Brushes

Whatever your preferred medium, express yourself with our comprehensive collection of top-quality brushes. Control your paint and find the right brush stroke for your creation with this selection. Whether you are painting with oils, watercolours or acrylics, looking for the perfect brushes to paint with the kids, or opting for a multi-pack so that you have all the brushes you need in one, we have you covered at Spotlight. Shop our brushes online or instore now for great value deals across the range.

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The Ultimate Guide To Paintbrushes For Artists

When it comes down to paintbrushes, there are a million things to take into consideration. As a beginner, choosing the best paintbrushes for your future painting style is never that straightforward. To help you get familiar with the world of paintbrushes, we have created an easy guide for you to refer to.

Which Bristles Are Used For Working With Certain Paints?

There are different types of bristles that can be used with different types of paints. As an artist, it is important to know which brushes are most suitable for your chosen paint. Below, we have listed the options and the most suitable brushes to match.

Watercolour brushes - Paintbrushes suitable for watercolour paints are usually made from a synthetic material, this includes synthetic sable or nylon. In some cases, regular sable can be used too. Naturally, artists must try each type to determine which one they work with the easiest. Of course, certain artists work with a combination of these brushes.

Oil brushes - Oil painting brushes are usually made from natural bristles, this considering that most synthetic materials do not handle oil-based paints that well. So, when you look for oil brushes, you will encounter materials such as hog bristle. That being said, sable is another material you can encounter here.

Acrylic brushes - You have a lot of freedom when it comes to the brushes you use for acrylic paint, as most tend to handle the paint quite well. However, most artists will use full nylon or synthetic brushes for acrylic paints.

Which Brush Shapes Are Used For Which Techniques?

Once you start taking a closer look at the different paintbrushes that are available for your artwork, you will notice that they can look quite different. Because of the different shapes of paintbrushes, choosing the ones you will use regularly will be a challenge. Below, you will find an overview of common brush shapes and their common applications.

Round brush - The round brush is one of the most common brushes out there. It is characterised by its round bristles and tiny tip, which enables more detailed work. So, if you need to paint any details, this is probably the brush you will grab.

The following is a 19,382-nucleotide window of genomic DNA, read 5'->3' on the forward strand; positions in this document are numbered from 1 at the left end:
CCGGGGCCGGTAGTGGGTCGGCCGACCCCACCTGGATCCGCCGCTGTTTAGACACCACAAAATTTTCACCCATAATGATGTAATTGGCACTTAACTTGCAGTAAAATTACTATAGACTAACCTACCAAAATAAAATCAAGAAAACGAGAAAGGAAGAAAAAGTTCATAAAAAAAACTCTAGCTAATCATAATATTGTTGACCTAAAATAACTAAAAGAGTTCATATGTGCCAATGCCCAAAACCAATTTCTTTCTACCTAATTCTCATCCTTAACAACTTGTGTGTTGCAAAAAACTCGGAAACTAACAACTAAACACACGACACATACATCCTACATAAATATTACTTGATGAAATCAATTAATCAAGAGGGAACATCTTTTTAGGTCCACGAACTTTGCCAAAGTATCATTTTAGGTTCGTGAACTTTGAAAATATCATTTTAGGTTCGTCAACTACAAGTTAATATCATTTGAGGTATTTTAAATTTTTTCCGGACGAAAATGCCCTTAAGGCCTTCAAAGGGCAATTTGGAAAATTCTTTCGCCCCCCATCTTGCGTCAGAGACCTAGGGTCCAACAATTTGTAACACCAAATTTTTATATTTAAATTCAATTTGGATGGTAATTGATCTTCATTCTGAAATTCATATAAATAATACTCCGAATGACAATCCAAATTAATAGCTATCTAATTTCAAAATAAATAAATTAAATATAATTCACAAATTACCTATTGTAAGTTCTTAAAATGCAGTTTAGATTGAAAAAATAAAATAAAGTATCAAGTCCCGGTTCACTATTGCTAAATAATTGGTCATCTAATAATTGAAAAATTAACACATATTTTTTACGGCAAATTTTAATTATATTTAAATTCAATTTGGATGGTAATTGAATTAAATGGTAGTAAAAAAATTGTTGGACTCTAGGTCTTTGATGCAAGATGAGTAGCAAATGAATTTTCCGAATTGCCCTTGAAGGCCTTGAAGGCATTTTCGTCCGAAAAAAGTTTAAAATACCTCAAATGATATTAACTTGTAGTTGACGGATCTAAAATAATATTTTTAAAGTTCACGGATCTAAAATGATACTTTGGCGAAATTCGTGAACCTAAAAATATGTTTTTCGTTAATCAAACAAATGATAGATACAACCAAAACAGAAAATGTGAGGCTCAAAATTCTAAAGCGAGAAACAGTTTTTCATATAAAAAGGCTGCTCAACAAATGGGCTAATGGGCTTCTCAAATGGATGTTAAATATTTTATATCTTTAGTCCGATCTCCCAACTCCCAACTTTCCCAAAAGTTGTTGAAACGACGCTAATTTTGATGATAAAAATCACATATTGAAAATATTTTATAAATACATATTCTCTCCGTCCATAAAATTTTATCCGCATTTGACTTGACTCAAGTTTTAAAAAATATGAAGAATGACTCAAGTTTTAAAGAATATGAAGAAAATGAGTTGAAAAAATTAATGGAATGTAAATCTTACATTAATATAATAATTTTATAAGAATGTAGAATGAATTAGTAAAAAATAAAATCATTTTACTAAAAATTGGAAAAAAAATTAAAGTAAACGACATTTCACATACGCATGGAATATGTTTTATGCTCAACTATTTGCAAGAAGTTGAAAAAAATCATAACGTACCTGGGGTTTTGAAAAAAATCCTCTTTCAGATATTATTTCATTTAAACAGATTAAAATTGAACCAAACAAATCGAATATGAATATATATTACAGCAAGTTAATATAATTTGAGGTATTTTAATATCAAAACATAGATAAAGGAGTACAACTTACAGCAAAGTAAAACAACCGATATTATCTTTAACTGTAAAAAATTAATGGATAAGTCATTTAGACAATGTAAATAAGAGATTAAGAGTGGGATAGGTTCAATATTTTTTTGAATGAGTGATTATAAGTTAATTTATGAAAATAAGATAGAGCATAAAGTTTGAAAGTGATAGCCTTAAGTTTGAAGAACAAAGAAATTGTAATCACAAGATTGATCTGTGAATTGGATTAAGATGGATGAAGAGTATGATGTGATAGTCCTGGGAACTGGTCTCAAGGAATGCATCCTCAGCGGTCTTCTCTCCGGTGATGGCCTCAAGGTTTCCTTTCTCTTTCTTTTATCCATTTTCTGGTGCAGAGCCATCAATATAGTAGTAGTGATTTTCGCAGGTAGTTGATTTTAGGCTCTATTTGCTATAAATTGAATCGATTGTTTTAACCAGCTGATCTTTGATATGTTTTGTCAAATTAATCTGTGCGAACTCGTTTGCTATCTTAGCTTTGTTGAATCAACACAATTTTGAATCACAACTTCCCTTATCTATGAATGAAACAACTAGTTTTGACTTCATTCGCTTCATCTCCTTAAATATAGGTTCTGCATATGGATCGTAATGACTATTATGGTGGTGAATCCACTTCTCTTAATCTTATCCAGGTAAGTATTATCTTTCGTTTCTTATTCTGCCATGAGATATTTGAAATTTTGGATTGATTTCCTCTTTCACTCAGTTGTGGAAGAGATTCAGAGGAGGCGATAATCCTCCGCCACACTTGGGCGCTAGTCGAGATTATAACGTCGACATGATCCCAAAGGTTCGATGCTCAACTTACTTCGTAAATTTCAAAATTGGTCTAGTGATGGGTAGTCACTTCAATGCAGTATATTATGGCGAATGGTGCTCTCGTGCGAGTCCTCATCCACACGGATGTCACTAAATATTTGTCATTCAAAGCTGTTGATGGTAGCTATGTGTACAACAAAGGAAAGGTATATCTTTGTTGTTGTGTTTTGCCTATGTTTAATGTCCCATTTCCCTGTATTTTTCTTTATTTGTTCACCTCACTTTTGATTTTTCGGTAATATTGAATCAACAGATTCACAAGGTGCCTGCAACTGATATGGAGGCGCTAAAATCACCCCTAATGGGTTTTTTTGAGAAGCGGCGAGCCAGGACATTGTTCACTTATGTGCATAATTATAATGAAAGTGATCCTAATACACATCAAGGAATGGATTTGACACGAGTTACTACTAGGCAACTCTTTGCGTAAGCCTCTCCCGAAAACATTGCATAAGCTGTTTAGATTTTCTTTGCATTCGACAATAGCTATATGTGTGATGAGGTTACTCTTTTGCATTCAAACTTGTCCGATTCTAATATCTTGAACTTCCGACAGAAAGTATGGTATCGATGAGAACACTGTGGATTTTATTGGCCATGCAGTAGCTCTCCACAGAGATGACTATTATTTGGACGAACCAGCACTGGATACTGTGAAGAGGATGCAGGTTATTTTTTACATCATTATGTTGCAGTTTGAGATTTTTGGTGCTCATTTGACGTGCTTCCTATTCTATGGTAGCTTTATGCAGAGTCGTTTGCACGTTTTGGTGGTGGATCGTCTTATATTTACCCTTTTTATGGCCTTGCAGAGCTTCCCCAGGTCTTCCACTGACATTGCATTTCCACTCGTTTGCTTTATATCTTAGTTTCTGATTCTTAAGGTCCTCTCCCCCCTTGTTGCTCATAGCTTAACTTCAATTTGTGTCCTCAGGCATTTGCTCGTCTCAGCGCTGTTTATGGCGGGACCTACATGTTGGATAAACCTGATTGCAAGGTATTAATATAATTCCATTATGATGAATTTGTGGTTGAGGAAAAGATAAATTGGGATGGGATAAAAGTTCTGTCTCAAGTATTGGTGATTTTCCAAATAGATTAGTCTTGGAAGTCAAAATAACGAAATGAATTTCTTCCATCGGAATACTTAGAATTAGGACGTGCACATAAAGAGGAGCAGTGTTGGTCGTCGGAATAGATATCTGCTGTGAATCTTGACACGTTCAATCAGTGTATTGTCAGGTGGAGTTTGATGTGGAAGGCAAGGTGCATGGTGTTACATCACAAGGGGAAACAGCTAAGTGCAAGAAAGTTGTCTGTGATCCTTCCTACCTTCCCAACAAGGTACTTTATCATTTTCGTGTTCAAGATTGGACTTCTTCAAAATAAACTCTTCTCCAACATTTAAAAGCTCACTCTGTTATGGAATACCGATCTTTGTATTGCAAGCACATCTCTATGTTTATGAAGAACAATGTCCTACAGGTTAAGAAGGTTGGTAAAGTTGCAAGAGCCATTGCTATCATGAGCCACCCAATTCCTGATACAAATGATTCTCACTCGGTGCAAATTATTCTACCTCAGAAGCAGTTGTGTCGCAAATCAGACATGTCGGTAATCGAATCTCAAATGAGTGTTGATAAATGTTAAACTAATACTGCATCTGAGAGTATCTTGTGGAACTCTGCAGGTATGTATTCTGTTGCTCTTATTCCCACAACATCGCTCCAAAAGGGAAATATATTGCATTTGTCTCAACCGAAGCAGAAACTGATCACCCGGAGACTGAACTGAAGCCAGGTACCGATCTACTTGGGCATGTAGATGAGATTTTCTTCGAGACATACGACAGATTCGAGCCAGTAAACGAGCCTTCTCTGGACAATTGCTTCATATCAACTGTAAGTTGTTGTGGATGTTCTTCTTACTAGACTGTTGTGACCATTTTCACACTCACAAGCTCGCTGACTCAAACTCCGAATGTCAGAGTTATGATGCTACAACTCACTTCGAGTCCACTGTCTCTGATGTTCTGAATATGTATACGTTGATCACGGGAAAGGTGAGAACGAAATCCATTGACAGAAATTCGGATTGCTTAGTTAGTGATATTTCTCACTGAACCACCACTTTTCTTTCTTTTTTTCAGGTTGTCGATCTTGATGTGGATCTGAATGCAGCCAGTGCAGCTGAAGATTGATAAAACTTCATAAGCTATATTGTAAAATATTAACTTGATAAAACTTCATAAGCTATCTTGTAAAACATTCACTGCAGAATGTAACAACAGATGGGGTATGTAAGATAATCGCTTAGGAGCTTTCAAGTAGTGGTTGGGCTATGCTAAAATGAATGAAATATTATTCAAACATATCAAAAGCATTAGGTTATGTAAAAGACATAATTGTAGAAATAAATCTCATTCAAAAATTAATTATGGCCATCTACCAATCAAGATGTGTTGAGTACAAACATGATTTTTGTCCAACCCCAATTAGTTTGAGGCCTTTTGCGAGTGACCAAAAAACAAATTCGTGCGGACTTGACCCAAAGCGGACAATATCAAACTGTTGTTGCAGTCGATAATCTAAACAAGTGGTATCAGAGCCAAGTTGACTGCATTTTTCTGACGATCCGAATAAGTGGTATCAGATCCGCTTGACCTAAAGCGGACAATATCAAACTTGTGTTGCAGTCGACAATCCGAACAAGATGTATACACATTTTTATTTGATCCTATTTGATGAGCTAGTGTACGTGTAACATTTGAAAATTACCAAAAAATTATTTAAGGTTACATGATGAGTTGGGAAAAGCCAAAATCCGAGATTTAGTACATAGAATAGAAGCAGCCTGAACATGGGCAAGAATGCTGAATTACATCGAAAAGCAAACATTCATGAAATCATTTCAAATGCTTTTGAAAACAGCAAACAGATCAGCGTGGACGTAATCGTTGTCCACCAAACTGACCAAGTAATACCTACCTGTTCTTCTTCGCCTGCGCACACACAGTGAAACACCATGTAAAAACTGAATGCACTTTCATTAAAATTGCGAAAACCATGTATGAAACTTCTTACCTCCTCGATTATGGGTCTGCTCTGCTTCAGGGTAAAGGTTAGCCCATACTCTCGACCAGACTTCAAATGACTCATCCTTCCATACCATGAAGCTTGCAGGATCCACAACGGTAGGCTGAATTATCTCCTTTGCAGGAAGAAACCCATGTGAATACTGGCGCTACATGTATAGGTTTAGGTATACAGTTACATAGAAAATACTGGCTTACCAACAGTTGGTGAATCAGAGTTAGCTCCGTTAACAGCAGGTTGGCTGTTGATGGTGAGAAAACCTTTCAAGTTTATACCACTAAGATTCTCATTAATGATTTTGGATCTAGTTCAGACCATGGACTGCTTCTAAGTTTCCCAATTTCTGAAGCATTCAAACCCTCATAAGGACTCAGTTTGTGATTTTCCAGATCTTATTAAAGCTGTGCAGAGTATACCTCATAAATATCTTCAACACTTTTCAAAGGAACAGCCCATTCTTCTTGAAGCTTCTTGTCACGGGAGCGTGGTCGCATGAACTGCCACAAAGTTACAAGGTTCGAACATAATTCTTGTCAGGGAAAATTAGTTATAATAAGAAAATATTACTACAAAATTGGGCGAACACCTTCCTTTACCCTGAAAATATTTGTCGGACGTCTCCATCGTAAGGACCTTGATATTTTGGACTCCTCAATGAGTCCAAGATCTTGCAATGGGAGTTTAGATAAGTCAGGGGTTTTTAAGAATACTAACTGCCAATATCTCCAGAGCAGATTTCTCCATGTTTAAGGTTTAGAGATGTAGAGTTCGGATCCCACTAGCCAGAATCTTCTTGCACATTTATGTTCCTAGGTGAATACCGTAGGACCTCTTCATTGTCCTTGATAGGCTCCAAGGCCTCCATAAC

Flat brush - A flat brush is used quite differently than the round brush. Instead of detailing, this brush is used to paint large surfaces with paint at the same time. Since this brush must cover larger surfaces, the bristles on the flat brush will be considerably longer than some other brushes.

Bright brush - The bright brush looks a lot like the flat brush upon first glance. However, the bristles on the bright brush are a lot shorter than those on the flat brush. As such, this brush is used to manipulate added paint on a canvas. For example, if you wish to move some paint to an area where there is a thinner application of paint.

Filbert brush - This is a staple in the collection of many artists, mainly because this paintbrush is so wonderfully versatile. Firstly, you can use the brush to cover a large area of the canvas with paint. On the other hand, you can use this brush for detailing as well. So, if you do not like to switch your paintbrushes a lot, this is a must for your personal collection.

Fan brush - The fan brush is a difficult one to miss, because this brush actually looks like a genuine fan. Of course, given the fan position of the bristles, this brush should be used to apply large areas of paint.

Angle brush - An angle brush is just as versatile as the filbert brush. You can use them for your general painting actions, but your can also use an angle brush for some detailing.

Rigger brush - A rigger brush is quite thin in its appearance. While it is classified as a round brush, it has long hairs and a very thin tip. Because of the thin tip, you can use this brush to create fine lines on the canvas. This type of brush can also be used with different kinds of paint, this ranges from your average watercolour to a sturdy oil-based paint. So, this is another staple for your personal collection.

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